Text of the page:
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5000-year-old tomb discovered in Orkney

Archaeologists have discovered the ruins of an incredibly rare 5000-year-old Neolithic tomb that was largely destroyed without record in the 19th century.

A selection of press images can be found here.

The three-week excavation at Holm, East Mainland, Orkney, directed by Dr Hugo Anderson-Whymark, National Museums Scotland, and Professor Vicki Cummings, Cardiff University, revealed traces of a substantial cairn over 15m in diameter that contains a stone structure accessed through a 7m long passage.

The surviving drystone walls revealed a large sub-rectangular stone chamber lay at the centre of the cairn. This was surrounded by six smaller side cells that once had corbelled stone roofs.

These features allow the tomb to be classed as a ‘Maes Howe-type’ passage grave. Only twelve tombs of this type are known in Orkney, including Maes Howe, Cuween and Quoyness. They are considered the pinnacle of Neolithic engineering in northern Britain.

Most of these tombs survive as upstanding monuments in Orkney, but the Holm tomb was buried beneath a pasture field as it was largely destroyed in the late 18th or early 19th century to supply building stone for a nearby farmhouse.
Further digging in the ruins by the farmer’s son in 1896 revealed traces of walling and located a stone macehead and ball, and eight skeletons. These discoveries were reported in The Orcadian by the local antiquary James Walls Cursiter, who speculated that the site was a ruined tomb.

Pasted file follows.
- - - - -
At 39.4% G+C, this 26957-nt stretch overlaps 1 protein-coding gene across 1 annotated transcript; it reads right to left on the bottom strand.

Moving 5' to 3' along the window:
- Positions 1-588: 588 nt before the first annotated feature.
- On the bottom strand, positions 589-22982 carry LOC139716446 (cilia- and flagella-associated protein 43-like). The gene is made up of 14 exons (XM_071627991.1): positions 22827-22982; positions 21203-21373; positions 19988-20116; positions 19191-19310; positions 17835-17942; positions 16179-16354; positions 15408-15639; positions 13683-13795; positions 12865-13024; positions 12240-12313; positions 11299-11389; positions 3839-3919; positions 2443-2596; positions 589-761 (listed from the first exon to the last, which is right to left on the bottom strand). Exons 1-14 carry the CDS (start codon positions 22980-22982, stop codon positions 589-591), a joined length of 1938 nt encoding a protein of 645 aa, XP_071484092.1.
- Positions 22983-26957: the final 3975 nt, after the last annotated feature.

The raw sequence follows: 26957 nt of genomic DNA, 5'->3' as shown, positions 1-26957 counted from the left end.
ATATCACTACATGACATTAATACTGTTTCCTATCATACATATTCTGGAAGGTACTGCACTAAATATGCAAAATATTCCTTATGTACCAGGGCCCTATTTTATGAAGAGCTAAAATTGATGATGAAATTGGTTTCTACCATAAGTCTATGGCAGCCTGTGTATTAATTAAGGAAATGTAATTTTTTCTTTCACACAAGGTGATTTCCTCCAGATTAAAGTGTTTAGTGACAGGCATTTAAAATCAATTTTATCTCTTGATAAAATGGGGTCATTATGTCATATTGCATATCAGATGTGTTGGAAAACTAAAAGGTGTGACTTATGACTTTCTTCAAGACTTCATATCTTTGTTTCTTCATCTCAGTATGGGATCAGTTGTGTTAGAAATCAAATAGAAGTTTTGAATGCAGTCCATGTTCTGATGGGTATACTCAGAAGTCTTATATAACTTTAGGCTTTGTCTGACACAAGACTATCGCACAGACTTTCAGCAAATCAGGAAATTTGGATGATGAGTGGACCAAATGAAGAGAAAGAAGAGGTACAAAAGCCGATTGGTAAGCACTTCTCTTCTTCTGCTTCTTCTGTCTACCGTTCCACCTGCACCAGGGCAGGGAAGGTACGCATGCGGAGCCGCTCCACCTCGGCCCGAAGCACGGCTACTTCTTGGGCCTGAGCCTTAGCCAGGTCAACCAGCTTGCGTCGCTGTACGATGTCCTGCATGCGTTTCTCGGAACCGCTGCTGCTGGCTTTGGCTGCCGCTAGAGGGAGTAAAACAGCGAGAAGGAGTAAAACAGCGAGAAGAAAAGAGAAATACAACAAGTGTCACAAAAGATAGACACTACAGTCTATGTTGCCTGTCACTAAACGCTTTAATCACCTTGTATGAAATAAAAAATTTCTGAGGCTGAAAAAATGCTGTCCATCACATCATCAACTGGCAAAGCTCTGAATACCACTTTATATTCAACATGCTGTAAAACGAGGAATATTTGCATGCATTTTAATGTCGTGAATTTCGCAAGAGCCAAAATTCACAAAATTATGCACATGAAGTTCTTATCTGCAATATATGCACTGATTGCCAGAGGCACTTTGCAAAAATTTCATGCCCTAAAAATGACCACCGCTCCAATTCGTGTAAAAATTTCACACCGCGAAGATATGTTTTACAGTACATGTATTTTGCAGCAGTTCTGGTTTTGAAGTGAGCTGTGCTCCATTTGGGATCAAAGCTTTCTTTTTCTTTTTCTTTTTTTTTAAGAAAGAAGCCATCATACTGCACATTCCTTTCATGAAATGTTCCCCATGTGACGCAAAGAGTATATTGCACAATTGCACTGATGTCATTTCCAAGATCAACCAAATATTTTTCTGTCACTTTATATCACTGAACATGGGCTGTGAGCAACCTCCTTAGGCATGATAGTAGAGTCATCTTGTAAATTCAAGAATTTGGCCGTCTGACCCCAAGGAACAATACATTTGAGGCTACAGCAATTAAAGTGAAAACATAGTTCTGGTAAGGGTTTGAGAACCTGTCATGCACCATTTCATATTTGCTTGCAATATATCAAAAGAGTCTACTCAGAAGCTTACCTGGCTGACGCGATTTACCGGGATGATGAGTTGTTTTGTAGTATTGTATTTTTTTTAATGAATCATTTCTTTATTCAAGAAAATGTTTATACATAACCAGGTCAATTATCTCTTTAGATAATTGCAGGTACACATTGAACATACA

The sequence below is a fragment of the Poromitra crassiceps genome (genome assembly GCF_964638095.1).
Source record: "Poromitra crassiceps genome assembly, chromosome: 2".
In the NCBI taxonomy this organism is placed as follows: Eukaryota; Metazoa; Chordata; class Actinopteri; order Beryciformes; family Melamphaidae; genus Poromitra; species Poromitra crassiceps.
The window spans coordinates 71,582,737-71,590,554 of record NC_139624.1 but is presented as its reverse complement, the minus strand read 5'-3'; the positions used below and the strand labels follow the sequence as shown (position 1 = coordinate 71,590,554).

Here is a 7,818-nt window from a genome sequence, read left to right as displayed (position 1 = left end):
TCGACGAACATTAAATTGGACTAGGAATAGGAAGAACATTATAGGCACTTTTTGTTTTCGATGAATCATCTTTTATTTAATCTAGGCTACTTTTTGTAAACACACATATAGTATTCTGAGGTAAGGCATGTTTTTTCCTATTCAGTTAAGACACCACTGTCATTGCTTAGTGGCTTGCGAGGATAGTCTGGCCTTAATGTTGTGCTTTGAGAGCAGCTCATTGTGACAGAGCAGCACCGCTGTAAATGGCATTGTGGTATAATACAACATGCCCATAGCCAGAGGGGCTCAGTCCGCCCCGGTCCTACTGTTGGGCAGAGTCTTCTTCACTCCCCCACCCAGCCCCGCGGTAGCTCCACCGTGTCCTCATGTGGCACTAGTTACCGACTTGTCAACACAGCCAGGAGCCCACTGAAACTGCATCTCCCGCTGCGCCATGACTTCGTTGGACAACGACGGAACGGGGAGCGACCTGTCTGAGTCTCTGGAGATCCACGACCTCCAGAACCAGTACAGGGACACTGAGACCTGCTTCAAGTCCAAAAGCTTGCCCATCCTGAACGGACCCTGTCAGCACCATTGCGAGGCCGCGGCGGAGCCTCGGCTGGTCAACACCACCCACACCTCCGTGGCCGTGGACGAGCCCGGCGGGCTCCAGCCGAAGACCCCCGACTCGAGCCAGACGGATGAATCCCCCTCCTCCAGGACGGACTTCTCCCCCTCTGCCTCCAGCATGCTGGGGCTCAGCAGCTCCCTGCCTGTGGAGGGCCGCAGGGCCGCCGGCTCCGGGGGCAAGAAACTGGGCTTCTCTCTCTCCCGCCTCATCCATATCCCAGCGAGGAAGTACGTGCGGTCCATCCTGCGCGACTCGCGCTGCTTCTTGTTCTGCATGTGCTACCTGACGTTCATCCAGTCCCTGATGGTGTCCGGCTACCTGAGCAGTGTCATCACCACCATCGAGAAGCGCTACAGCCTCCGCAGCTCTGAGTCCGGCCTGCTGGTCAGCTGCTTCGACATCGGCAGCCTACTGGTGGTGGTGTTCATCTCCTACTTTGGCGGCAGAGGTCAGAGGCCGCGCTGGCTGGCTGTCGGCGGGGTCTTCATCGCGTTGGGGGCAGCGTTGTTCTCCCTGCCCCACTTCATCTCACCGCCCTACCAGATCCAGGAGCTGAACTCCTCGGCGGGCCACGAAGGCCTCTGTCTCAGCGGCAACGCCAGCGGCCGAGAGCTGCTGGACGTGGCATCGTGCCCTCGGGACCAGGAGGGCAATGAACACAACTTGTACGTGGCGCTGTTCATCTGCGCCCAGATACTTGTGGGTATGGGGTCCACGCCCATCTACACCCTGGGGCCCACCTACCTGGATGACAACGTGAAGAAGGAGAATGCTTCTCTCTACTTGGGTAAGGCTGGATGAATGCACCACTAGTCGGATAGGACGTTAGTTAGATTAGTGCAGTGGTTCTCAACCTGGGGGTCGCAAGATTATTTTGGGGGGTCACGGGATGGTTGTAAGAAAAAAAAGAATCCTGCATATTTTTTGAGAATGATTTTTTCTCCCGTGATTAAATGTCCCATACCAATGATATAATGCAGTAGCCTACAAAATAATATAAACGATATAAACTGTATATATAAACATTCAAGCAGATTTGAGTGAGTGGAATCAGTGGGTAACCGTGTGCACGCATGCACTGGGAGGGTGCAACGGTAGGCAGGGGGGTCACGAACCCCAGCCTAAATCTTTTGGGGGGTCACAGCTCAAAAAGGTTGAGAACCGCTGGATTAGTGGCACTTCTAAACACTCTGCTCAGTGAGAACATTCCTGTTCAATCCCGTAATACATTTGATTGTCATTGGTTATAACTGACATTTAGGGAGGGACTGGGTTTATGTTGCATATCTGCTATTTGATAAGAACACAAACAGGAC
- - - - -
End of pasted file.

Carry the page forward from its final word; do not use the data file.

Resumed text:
The rare and unusual nature of the 1896 discoveries prompted the current search for the precise findspot so that the character of the earlier discoveries could be clarified. The current excavation targeting anomalies revealed on a geophysical survey undertaken in 2021.

Despite extensive modern disturbance, fourteen articulated skeletons of men, women and children and further disarticulated remains were located in one stone side cell.

Further human remains and artefacts, including pottery, stone tools and a bone pin, were recovered from the Victorian backfill of the tomb by students from the University of Central Lancashire and local volunteers.

Dr Hugo Anderson-Whymark says:

‘Orkney is exceptionally rich in archaeology, but we never expected to find a tomb of this size in a such a small-scale excavation. It’s incredible to think this once impressive monument was nearly lost without record, but fortunately just enough stonework has survived for us to be able understand the size, form and construction of this tomb.’

Prof. Vicki Cummings says:

‘The preservation of so many human remains in one part of the monument is amazing, especially since the stone has been mostly robbed for building material. It is incredibly rare to find these tomb deposits, even in well-preserved chambered tombs and these remains will enable new insights into all aspects of these peoples’ lives.’

Notes to editors

1. The excavation was part-funded by grants from the Society of Antiquaries of London and Orkney Islands Council Archaeology Fund, and support from the University of Central Lancashire.

2. The 2021 Geophysical Survey was undertaken by Orkney Research Centre for Archaeology (ORCA)